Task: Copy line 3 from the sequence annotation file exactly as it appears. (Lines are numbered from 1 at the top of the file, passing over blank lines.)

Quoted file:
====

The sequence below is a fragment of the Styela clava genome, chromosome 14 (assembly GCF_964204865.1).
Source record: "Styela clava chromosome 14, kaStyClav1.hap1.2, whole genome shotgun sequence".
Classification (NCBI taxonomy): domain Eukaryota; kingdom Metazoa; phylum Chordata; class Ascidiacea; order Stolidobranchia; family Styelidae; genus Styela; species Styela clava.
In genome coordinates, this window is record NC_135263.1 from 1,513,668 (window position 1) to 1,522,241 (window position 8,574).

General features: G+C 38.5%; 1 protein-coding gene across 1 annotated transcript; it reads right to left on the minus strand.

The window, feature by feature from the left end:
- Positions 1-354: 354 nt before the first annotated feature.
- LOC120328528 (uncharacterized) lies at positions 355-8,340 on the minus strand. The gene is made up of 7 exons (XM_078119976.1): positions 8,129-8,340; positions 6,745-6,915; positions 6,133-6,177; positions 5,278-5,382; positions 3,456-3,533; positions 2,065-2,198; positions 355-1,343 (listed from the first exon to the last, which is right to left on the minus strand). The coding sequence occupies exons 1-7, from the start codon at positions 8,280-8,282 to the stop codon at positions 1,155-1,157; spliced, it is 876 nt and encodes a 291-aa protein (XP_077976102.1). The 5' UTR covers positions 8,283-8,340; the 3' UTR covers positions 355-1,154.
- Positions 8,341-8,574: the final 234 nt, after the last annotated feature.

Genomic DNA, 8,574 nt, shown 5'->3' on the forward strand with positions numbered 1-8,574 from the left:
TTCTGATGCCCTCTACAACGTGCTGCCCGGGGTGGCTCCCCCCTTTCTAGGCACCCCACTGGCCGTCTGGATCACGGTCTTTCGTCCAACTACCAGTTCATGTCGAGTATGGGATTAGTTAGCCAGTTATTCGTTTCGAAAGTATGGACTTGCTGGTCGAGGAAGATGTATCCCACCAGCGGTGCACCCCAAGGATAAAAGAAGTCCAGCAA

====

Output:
Classification (NCBI taxonomy): domain Eukaryota; kingdom Metazoa; phylum Chordata; class Ascidiacea; order Stolidobranchia; family Styelidae; genus Styela; species Styela clava.